thu 20/06/2019

A Midsummer Night's Dream, Noël Coward Theatre | reviews, news & interviews

A Midsummer Night's Dream, Noël Coward Theatre

A Midsummer Night's Dream, Noël Coward Theatre

Michael Grandage's West End Shakespeare is a magic trick without the bang

Bottom's Dream: David Walliams is a predictably and camply enthusiastic Bottom

It’s a nothing of a line – “Hail mortal” – spoken by nobody important, but in Michael Grandage’s A Midsummer Night’s Dream it becomes the basis for an entire concept. A trivial bit of linguistic sleight of hand turns it into “Inhale mortal” and there you have it, a fairy troupe high on waccy baccy and the most sexually and socially anarchic of Shakespeare’s comedies transformed into the toothless fantasy of a bunch of New Age stoners. It’s magic alright, but of the clumsiest kind.

Christopher Oram’s designs and costumes set us temporally adrift, slipping between a quasi-1940s Athens and a hippy commune of fairies soundtracked to The Mamas and the Papas. An oversized moon bursting in through the backdrop speaks loudly of madness, just in case Titania’s orgiastic followers (a mixture of Barrie’s Lost Boys and the more enthusiastic devotees at a Lady Gaga concert) didn’t adequately convey it. The Mechanicals, by contrast, are quite the most dapper and polished bunch imaginable, but not so busy camping it all up that they don’t have time to tie a natty knot in a cravat or achieve the perfect side-parting.

Walliams sprawls all over the tight comedy of the rustic scenes with careless charisma

According to the posters this is a show all about David Walliams and Sheridan Smith, and the production doesn’t do much to contradict this. Walliams is a predictably enthusiastic Bottom, sprawling all over the tight comedy of the rustic scenes with careless charisma. It’s a shame that he values Shakespeare’s textual comedy so little, because his familiar gay routine from Little Britain doesn’t have quite have the breadth to plug the holes where all the jokes are missing. Some pleasing by-play with Richard Dempsey’s adorable Peter Quince aside, Walliams throws off the weighting of his scenes, denying Craig Vye’s Snug and Henry Everett’s Snout much of a comic voice in proceedings.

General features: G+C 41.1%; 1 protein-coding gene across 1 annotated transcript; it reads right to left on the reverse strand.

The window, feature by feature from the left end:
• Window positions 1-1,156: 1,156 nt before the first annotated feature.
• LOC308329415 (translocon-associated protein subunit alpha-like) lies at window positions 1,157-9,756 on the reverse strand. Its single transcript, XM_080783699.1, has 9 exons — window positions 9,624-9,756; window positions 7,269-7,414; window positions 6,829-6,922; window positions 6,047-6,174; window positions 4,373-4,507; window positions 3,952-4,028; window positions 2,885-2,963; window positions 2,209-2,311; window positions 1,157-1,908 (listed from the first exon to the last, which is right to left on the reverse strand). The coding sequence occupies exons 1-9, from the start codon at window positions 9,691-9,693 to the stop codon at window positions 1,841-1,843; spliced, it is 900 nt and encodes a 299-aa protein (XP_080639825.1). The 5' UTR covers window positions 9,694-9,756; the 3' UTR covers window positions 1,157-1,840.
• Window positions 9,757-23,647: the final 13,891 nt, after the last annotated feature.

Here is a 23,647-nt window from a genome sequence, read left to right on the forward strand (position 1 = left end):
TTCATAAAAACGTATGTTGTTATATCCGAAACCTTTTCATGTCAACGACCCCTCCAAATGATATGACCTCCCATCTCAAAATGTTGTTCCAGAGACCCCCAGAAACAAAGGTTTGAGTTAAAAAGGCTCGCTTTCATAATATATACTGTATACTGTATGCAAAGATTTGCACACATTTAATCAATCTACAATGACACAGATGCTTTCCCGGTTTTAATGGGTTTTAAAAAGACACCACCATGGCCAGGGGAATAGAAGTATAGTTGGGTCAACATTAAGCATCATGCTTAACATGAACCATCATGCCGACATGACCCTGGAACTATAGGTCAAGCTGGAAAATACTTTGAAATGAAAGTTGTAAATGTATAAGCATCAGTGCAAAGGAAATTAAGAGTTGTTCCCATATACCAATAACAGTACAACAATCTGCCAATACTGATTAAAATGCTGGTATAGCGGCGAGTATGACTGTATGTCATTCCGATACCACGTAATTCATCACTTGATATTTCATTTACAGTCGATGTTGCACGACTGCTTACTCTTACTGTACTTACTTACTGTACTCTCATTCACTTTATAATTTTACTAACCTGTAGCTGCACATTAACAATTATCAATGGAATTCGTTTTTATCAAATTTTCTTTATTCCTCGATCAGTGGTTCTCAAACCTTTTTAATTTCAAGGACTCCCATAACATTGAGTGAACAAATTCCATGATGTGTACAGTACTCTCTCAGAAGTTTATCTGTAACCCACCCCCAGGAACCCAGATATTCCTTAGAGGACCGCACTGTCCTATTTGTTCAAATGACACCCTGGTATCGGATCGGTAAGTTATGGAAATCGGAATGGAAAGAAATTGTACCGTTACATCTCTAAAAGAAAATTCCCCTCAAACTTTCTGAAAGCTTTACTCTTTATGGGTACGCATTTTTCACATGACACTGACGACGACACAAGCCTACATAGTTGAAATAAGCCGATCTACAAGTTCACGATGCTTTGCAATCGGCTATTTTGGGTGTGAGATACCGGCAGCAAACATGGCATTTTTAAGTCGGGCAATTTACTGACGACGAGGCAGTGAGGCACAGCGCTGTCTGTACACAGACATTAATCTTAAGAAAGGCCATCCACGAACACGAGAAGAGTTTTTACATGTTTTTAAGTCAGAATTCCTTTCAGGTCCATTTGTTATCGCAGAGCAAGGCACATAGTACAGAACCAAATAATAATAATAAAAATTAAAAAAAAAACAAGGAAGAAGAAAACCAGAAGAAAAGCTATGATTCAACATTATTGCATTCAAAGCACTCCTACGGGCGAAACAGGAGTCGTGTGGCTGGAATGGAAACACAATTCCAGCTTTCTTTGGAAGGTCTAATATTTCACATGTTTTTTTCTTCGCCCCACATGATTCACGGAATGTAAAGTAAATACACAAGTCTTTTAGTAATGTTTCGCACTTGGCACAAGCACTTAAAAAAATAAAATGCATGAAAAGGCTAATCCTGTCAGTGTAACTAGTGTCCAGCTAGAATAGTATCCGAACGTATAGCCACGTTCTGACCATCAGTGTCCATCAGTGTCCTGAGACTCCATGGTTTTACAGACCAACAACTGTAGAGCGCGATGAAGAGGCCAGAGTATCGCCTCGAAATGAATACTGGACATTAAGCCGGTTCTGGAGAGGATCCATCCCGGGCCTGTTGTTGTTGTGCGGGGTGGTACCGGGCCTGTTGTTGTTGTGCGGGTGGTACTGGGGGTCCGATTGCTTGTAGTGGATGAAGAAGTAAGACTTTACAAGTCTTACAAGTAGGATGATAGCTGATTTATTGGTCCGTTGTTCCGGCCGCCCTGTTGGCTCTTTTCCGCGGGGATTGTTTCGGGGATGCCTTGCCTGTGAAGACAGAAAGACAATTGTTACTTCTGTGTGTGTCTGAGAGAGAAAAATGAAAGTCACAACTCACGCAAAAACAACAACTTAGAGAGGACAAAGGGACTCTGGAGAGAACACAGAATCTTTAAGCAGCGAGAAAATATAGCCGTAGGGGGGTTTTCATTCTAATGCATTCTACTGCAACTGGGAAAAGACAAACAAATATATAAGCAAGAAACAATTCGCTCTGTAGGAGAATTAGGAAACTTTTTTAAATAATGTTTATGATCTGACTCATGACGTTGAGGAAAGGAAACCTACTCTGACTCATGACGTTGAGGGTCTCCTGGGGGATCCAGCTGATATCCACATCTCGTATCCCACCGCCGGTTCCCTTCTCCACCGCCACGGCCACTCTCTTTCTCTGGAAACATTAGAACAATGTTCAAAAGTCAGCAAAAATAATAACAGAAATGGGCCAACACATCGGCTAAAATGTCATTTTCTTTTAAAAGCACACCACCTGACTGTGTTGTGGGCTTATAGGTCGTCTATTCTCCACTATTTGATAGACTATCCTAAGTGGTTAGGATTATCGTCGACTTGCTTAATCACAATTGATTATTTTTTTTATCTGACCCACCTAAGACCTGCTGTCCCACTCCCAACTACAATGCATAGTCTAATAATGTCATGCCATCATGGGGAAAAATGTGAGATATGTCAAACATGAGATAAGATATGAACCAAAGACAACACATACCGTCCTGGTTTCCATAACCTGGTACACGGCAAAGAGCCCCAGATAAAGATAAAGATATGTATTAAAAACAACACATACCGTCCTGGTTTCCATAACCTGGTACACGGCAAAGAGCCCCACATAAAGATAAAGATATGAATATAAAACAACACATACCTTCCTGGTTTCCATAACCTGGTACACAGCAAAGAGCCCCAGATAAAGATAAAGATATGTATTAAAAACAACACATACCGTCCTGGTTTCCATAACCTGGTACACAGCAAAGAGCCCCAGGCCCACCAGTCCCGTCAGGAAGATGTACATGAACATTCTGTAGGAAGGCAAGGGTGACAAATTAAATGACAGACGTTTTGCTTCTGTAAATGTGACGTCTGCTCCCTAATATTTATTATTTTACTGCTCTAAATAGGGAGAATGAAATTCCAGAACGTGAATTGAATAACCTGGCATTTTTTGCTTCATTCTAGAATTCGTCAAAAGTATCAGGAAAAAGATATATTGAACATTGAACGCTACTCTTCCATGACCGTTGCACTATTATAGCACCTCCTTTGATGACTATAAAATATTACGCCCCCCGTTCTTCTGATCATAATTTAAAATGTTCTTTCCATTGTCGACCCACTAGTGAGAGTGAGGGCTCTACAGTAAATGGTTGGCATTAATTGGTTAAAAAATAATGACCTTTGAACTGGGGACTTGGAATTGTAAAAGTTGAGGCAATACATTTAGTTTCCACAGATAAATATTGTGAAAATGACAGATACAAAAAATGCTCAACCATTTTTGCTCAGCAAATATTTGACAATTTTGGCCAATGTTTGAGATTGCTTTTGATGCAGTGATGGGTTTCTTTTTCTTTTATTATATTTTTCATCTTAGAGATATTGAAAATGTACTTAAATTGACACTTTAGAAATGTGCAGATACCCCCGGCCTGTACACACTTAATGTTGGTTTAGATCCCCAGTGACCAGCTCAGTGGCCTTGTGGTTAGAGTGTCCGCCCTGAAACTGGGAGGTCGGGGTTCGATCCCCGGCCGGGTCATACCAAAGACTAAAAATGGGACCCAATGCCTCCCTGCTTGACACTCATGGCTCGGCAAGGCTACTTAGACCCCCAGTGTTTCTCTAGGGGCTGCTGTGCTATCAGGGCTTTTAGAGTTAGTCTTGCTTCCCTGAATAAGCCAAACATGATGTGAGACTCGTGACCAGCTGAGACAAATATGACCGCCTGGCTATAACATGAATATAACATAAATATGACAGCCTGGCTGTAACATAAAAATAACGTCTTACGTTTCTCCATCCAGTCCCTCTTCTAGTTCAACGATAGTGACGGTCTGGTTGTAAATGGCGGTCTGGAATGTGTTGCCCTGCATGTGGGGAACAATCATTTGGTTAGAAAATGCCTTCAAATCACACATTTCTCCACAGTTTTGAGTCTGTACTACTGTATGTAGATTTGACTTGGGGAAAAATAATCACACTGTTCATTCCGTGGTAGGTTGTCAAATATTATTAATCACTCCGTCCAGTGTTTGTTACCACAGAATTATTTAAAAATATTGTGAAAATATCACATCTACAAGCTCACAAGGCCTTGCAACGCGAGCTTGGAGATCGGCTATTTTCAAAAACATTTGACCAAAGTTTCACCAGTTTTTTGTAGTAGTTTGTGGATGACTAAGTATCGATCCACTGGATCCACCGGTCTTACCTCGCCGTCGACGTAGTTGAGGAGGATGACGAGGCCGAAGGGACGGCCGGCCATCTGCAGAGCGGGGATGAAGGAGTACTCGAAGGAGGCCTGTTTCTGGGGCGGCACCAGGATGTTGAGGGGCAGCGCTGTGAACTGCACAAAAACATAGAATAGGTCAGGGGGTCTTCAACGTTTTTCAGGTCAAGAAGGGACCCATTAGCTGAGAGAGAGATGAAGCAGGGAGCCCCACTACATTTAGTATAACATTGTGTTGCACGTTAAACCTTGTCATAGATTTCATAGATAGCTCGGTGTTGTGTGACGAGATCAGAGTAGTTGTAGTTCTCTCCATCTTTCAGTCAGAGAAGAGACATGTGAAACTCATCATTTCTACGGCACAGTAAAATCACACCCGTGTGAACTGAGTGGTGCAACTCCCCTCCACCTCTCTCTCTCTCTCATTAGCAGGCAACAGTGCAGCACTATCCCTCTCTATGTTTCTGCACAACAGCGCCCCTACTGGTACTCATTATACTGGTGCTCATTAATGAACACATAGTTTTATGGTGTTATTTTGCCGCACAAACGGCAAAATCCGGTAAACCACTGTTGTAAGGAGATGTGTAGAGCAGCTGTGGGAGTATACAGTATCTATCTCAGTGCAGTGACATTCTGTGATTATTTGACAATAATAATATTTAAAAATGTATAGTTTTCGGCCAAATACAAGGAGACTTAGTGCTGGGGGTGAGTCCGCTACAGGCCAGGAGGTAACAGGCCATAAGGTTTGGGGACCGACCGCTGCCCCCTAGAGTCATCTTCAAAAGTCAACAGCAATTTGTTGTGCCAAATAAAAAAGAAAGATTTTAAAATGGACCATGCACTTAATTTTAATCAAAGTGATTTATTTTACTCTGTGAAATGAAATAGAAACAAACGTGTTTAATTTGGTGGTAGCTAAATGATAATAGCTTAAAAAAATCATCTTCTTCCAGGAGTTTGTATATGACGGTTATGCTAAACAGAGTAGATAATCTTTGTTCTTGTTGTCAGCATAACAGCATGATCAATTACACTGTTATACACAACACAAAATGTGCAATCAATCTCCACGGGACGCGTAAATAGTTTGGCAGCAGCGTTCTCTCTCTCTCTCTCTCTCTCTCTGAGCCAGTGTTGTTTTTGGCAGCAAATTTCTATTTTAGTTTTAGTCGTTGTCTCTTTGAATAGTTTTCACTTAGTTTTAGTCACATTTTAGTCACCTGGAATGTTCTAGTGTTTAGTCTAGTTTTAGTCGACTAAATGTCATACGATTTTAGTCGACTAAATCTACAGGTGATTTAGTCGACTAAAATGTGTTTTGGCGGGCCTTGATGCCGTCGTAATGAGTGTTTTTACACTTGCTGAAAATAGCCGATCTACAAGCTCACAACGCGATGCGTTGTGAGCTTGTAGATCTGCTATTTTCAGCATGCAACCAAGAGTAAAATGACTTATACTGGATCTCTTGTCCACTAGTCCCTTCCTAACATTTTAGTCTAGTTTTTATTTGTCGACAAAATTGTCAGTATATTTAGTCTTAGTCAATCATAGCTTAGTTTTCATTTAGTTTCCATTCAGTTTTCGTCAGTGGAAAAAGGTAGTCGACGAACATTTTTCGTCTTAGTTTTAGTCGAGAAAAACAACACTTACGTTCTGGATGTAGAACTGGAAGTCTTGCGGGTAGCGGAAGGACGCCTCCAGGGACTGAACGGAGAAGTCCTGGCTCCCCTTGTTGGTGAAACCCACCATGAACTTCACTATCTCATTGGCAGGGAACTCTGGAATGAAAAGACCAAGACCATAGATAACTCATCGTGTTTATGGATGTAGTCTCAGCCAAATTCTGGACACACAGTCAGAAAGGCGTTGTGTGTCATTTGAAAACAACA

Smith’s more generous approach to her ensemble scenes works well however, and in her hands Titania (pictured left) becomes an altogether lustier, warmer creature than usual (though her Hippolyta is no less of a cipher). What a shame then that in Pádraic Delaney she has such a limp Oberon.

Landing on the rhymes with all the force of a second-rate corps de ballet, Delaney leaves little comedy for the rustic couplets of Pyramus and Thisbe, having wrung all the poetry from his already. “I know a bank” attempts tonal transformation and achieves only a jolting grind of gears, while elsewhere the ruthless pace of dialogue leaves him barely coherent. The overall effect of this high-speed production (short as any Shakespeare you’ll see on stage this year) is of a verbal gunfight among amateurs. Comic targets are often missed, but in the chaos the ricocheting bullets do occasionally strike humour from an unexpected angle.

Fortunately Grandage has a bright young quartet of lovers to redeem things. Their physical clowning is the evening at its most naturally funny, with Katherine Kingsley’s baleful Helena as the star. Stefano Braschi manages to make something human of dud role Demetrius, sparring gleefully (and nakedly) with Sam Swainsbury’s Lysander as though back in the boarding-school changing rooms.

It’s odd that with two major comic actors leading a cast that laughs should be at issue in this production, but it’s still odder that in Grandage’s veteran hands the sense of the play should be so muddy. There’s no commitment to anything beyond the action of the moment, leaving questions such as the relationship between the Athenian royals and their fairy counterparts and the nature of the partnership between Oberon and Titania unaddressed. There’s little magic in this fairyland – certainly no dark, dangerous magic from Gavin Fowler’s Puck – but still less reality, and it’s this latter that condemns the show to be a competent West End romp and little more.

It’s odd that with two major comic actors leading a cast that laughs should be so much at issue in this production

rating

Editor Rating: 
2
Average: 2 (1 vote)

Share this article

Add comment

Subscribe to theartsdesk.com

Thank you for continuing to read our work on theartsdesk.com. For unlimited access to every article in its entirety, including our archive of more than 10,000 pieces, we're asking for £3.95 per month or £30 per year. We feel it's a very good deal, and hope you do too.

To take an annual subscription now simply click here.

And if you're looking for that extra gift for a friend or family member, why not treat them to a theartsdesk.com gift subscription?

newsletter

Get a weekly digest of our critical highlights in your inbox each Thursday!

Simply enter your email address in the box below

View previous newsletters